It’s been a while since I’ve returned to my YA roots. I always say I like YA and I certainly have fond memories of many books from my own youth — yet other than Harry Potter or works by Mr. Gaiman, I rarely dip into that well. So it was exciting to pick up A Darker Shade of Magic.
And this book certainly hits all the right marks to be a great YA book! Magic and daring! Precocious young characters who find hidden wells of strength to overcome the obstacles placed in front of them! A well-defined (though still vague enough to not get bogged down in) magic system! It’s got it all.
I had also forgotten just how light a good YA book could be. So it was very pleasant to see the pages fly by. Moreover, this book is easy to read without being overly simple — a task that is harder to pull off than it looks.
So A Darker Shade of Magic is poised to be a classic. Except…
One key area where the book does fall into the trap of being overly simplistic is in the villains. Their villainy is shown through purposeless and gratuitous cruelty that seems to be motivated entirely by their knowledge that they are villains and need to act a certain way. Their evil plan seems to be “We have ruined one world; may as well ruin another because that is what villains do.” The reader can imagine deeper motivations for the Danes, but it’s a lot of work because the characters themselves seem unaware of anything more. They were plopped into the story as villains so that is what they will do.
Great stories derive from great conflicts, but great conflicts come along when the antagonist could be seen to be the hero of their own story and not the villain of someone else’s. The relationship between the siblings points to something richer but it goes entirely unexplored. Even Tom Riddle had a backstory, you know?
Similarly, the villainous plot is mostly perfunctory. I have mostly lost patience with SF stories that feature heavy use of unbeatable mind control. It gives the villain a great advantage without any real story work. Imagine the hero’s brother torn between multiple obligations who has to make a terrible choice between going along with the villains plans or staying true to the people he cares about. And imagine the villain subtly working to make the “right” choice be betrayal. That would be a great story! It would explore notions of family and honor and the no-win scenario! It would show off the villain’s chops as a manipulator and a master of the long game. This book, though, just uses a spell to achieve the same effect. Off screen.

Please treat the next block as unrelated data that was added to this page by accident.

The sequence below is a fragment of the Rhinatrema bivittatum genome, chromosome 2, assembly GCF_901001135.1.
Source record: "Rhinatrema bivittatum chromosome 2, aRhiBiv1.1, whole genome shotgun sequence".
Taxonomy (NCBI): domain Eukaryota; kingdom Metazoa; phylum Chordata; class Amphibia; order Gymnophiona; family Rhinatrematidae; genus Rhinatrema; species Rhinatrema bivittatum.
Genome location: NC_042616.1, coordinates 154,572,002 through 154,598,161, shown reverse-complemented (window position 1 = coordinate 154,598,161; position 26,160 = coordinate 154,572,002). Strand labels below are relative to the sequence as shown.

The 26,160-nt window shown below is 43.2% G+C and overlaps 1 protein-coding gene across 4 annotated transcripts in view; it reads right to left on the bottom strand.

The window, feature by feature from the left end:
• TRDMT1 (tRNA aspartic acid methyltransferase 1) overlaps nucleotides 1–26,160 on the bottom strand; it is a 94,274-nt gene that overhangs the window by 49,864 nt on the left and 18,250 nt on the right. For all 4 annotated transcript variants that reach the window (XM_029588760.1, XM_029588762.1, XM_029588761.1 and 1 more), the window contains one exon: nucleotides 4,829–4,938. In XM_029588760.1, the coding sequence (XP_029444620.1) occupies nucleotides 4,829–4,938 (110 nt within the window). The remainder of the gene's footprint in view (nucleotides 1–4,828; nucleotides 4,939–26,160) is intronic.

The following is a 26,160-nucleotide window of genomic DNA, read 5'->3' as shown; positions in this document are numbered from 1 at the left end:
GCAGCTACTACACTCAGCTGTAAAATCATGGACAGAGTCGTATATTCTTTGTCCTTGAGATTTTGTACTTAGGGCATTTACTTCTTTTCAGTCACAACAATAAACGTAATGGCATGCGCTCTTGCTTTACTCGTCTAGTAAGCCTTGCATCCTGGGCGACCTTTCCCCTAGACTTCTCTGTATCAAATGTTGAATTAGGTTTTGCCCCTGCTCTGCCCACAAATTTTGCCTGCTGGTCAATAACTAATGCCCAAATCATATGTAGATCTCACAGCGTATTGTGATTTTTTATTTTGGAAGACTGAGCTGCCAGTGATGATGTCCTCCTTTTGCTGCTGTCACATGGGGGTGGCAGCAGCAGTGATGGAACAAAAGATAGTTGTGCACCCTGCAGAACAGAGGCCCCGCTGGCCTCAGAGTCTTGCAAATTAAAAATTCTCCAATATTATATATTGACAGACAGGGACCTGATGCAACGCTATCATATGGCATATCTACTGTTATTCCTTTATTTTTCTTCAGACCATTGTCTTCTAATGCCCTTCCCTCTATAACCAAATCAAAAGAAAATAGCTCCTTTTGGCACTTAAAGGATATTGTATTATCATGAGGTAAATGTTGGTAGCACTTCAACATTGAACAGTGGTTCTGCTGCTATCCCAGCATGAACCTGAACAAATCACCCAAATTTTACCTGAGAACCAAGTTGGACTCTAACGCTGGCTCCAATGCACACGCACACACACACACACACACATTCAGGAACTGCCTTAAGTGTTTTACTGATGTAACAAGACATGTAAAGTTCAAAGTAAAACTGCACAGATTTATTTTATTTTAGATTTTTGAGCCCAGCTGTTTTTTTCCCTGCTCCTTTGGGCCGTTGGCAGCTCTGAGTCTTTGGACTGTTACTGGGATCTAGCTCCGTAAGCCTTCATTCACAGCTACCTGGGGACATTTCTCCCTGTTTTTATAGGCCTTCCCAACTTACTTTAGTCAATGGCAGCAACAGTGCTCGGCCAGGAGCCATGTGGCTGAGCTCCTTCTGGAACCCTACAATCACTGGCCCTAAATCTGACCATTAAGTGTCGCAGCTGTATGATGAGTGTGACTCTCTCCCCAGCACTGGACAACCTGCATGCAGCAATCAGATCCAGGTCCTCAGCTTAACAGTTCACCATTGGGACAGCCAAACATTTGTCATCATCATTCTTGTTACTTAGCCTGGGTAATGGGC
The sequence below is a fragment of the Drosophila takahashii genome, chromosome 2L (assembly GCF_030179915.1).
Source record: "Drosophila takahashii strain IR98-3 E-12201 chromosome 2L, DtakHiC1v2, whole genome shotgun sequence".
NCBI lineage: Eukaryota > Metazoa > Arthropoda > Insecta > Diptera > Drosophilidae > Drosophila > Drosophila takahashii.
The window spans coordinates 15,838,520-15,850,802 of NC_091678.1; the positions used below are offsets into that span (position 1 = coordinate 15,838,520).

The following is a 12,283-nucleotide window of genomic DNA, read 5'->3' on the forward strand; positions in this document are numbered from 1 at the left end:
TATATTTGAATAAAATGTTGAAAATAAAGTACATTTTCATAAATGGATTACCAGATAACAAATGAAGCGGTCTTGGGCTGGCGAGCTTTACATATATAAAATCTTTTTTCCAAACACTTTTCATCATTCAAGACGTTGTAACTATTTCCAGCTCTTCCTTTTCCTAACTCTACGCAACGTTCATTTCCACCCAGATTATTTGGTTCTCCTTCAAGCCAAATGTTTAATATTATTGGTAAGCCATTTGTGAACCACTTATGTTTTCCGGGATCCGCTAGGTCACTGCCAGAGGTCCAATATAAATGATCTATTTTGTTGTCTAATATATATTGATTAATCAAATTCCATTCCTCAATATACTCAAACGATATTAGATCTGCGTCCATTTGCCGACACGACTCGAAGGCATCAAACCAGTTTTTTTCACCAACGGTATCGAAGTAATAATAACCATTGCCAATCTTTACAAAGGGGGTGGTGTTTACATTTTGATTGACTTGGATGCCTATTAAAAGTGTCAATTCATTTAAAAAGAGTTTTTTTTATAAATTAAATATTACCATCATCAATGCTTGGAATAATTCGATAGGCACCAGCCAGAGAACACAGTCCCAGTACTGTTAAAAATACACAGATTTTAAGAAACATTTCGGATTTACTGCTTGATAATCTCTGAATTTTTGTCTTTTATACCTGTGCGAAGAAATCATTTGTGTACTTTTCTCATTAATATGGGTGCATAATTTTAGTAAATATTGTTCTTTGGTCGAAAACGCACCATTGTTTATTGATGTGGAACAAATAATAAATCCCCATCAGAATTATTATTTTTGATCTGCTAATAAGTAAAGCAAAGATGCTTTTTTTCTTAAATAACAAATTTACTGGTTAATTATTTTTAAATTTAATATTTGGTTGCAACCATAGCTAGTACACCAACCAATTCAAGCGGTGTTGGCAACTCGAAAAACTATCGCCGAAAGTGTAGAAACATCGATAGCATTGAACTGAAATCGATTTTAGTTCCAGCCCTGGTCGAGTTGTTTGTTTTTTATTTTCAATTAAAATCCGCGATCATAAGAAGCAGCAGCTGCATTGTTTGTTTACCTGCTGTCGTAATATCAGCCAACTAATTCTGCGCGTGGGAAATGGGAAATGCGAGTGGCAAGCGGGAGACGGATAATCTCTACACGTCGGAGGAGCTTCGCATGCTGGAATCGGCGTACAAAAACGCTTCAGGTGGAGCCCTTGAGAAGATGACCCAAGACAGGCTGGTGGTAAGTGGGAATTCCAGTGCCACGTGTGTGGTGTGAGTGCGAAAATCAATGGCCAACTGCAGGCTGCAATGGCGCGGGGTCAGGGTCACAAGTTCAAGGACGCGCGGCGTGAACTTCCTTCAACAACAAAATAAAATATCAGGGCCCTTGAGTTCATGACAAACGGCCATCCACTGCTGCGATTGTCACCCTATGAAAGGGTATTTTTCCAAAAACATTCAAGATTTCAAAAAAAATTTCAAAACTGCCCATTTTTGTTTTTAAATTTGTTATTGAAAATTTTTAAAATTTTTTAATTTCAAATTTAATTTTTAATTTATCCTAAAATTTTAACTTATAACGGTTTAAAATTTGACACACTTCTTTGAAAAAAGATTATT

It reduced the complex relationship between Kell and Rhys to just being yet another plot obstacle. It also made the Danes seem rather impatient and inept. After taking control of the king and queen, they had won! They could have easily leveraged that into whatever longterm goals they had. Instead, they goaded the one person on all the worlds who could stop them. It doesn’t make sense and makes the entire book feel forced.
All of which could have been avoided by eschewing mind control. Even YA deserves more than that these days.
Ultimately, A Darker Shade of Magic is a reasonably charming book that is light and fun to read but is somewhat done-in by shallow characters and drop-in plot contrivances. Still, the universe has potential and book two will probably be worth taking a look at.